Refer back.

sheep-biting face, and be hang'd an hour! | Thereon dependent, for your brother's life,) Will't not off?

[Pulls off the Friar's hood, and discovers the DUKE.

Duke. Thou art the first knave, that e'er made a duke.

First, Provost, let me bail these gentle three:Sneak not away, Sir; [To Lucio.] for the friar and you

Must have a word anon:-lay hold on him. Lucio. This may prove worse than hanging. Duke. What you have spoke, I pardon; sit you down.[To ESCALUS. We'll borrow place of him:-Sir, by your leave: [TO ANGELO. Hast thou or word, or wit, or impudence, That yet can do thee office?* If thou hast, Rely upon it till my tale be heard, And hold no longer out.

Ang. O my dread lord,

I should be guiltier than my guiltiness,
To think I can be undiscernible,

When I perceive, your grace, like power divine, Hath look'd upon my passes: Then, good prince,

No longer session hold upon my shame,
But let my trial be mine own confession;
Immediate sentence then, and sequent‡ death,
Is all the grace I beg.

Duke. Come hither, Mariana :

Say, wast thou e'er contracted to this woman? Ang. I was, my lord.

Duke. Go take her hence, and marry her instantly.

Do you the office, friar; which consummate, Return him here again:Go with him, Provost. [Exeunt ANGELO, MARIANA, Peter, and PROVOST.

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Escal. My lord, I am more amaz'd at his disThan at the strangeness of it. [honour,

Duke. Come hither, Isabel: Your friar is now your prince: As I was then Advertising, and holy to your business, Not changing heart with habit, I am still Attorney'd at your service.

Isab. O, give me pardon,

Your unknown sovereignty.

The very mercy of the law cries out Most audible, even from his proper tongue, An Angelo for Claudio, death for death. Haste still pays haste, and leisure answers leisure; [sure. Like doth quit like, and Measure still for MeaThen, Angelo, thy fault's thus manifested; Which though thou would'st deny, denies thee vantage:

We do condemn thee to the very block Where Claudio stoop'd to death, and with like [haste;Away with him. Mari. O, my most gracious lord, hope you will not mock me with a husband! Duke. It is your husband mock'd you with a husband:

I

Consenting to the safeguard of your honour,
I thought your marriage fit; else imputation,
For that he knew you, might reproach your life,
And choke your good to come: for his posses-
Although by confiscation they are ours, [sions,
We do instate and widow you withal,
To buy you a better husband.

Mari. O, my dear lord,

I crave no other, nor no better man.

Duke. Never crave him; we are definitive. Muri. Gentle, my liege,- [Kneeling. Duke. You do but lose your labour; Away with him to death.-Now, Sir, to you. [TO LUCIO.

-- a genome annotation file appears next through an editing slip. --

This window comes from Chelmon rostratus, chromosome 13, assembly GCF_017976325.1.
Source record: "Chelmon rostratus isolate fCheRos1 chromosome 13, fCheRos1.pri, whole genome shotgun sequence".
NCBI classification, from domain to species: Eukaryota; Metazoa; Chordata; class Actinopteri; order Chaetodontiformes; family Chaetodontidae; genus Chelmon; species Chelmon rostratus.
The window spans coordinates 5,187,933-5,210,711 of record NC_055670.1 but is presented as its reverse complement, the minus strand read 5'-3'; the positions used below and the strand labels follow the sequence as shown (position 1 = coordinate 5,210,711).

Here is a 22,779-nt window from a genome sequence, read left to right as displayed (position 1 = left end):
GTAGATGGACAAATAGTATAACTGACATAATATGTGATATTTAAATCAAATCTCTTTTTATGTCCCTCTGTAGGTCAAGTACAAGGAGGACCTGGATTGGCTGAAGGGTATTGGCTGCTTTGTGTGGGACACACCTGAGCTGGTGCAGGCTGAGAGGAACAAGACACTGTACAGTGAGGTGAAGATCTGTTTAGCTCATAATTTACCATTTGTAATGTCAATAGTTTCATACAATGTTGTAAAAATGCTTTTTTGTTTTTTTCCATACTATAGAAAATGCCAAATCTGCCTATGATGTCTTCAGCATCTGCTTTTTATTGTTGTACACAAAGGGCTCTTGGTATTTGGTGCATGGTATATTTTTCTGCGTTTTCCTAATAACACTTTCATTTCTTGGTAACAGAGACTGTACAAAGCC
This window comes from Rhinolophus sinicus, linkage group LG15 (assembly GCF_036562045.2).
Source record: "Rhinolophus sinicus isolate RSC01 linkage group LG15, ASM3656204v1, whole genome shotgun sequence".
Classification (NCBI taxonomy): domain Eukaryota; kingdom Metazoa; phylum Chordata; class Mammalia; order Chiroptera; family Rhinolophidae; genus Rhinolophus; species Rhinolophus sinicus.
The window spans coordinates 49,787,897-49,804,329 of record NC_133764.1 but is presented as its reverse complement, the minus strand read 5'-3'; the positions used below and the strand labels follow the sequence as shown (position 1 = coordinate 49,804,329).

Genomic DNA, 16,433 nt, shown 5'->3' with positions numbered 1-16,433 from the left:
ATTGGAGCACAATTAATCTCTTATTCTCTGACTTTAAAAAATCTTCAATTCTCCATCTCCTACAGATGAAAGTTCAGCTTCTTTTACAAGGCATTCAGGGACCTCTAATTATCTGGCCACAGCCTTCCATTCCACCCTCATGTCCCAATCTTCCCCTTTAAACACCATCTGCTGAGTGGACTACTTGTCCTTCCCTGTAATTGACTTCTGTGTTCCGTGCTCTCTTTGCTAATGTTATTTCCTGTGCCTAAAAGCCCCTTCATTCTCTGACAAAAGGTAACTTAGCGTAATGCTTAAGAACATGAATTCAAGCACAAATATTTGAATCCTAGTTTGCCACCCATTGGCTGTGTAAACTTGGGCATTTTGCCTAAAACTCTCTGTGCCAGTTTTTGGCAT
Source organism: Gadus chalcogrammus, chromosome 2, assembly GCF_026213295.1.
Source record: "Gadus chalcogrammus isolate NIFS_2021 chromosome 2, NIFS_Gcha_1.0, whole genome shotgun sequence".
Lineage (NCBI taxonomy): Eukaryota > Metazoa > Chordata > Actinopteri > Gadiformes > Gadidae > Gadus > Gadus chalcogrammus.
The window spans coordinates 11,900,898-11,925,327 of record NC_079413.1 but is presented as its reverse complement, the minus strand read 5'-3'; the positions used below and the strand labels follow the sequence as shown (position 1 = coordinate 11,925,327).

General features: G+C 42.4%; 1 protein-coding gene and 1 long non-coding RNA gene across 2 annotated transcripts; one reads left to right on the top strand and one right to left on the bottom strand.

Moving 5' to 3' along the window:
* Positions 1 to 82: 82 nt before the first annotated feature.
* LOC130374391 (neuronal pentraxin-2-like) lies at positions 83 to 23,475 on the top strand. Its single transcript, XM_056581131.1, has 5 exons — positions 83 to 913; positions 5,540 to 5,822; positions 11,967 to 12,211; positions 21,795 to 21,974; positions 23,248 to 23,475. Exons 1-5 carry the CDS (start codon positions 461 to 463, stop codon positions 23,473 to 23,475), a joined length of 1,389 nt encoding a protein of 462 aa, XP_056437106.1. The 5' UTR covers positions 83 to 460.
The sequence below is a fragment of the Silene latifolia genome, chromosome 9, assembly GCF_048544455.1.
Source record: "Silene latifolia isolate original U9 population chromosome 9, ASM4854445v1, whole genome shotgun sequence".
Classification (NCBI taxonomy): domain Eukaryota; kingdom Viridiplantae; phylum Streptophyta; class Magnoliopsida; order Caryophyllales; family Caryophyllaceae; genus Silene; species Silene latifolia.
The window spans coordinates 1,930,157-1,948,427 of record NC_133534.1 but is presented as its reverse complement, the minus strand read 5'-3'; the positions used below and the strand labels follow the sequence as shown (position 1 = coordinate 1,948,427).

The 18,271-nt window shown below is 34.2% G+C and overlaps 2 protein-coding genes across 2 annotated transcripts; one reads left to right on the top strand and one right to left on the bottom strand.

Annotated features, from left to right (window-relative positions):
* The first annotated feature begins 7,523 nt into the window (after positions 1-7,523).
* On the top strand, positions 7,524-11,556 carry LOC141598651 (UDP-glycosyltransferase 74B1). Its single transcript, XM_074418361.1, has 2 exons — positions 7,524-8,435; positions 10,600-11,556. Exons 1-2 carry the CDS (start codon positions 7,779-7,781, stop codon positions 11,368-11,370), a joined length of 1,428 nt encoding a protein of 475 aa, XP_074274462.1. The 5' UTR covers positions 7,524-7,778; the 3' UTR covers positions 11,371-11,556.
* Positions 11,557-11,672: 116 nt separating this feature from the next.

Mari. O, my good lord!-Sweet Isabel, take

my part:

Lend me your knees, and all my life to come I'll lend you, all my life to do you service. Duke. Against all senset you do impórtune

her:

Should she kneel down, in mercy of this fact, Her brother's ghost his paved bed would break, And take her hence in horror.

Mari. Isabel,

Sweet Isabel, do yet but kneel by me;
Hold up your hands, say nothing, I'll speak all.
They say, best men are moulded out of faults;
And, for the most, become much more the
better

That I, your vassal, have employ'd and pain'd For being a little bad: so may my husband.
O, Isabel! will you not lend a knee?
Duke. He dies for Claudio's death.
Isab. Most bounteous Sir, [Kneeling.
Look, if it please you, on this man condemn'd,
As if my brother liv'd: I partly think,

Duke. You are pardon'd, Isabel:
And now, dear maid, be you as free to us.
Your brother's death, I know, sits at your heart;
And you may marvel, why I obscur'd myself,
Labouring to save his life; and would not

rather

Make rash remonstrance of my hidden power,
Than let him so be lost: O, most kind maid,
It was the swift celerity of his death,

Which I did think with slower foot came on,
That brain'd my purpose: But, peace be with
him!

That life is better life, past fearing death,
Than that which lives to fear: make it your
So happy is your brother.
[comfort,

Re-enter ANGELO, MARIANA, PETER, and
PROVOST.

Isab. I do, my lord.
Duke. For this new-married man, approach-
ing here,

Whose salt imagination yet hath wrong'd
Your well-defended honour, you must pardon
For Mariana's sake: but as he adjudg'd your
(Being criminal, in double violation [brother,
Of sacred chastity, and of promise-breach,

* Service. + Devices. Following. § Attentive.

due sincerity govern'd his deeds,
Till he did look on me; since it is so,
Let him not die: My brother had but justice,
In that he did the thing for which he died:
For Angelo,

His act did not o'ertake his bad intent;
And must be buried but as an intent
That perish'd by the way: thoughts are no sub-
Intents but merely thoughts.
[jects;

Mari. Merely, my lord.

Duke. Your suit's unprofitable; stand up, I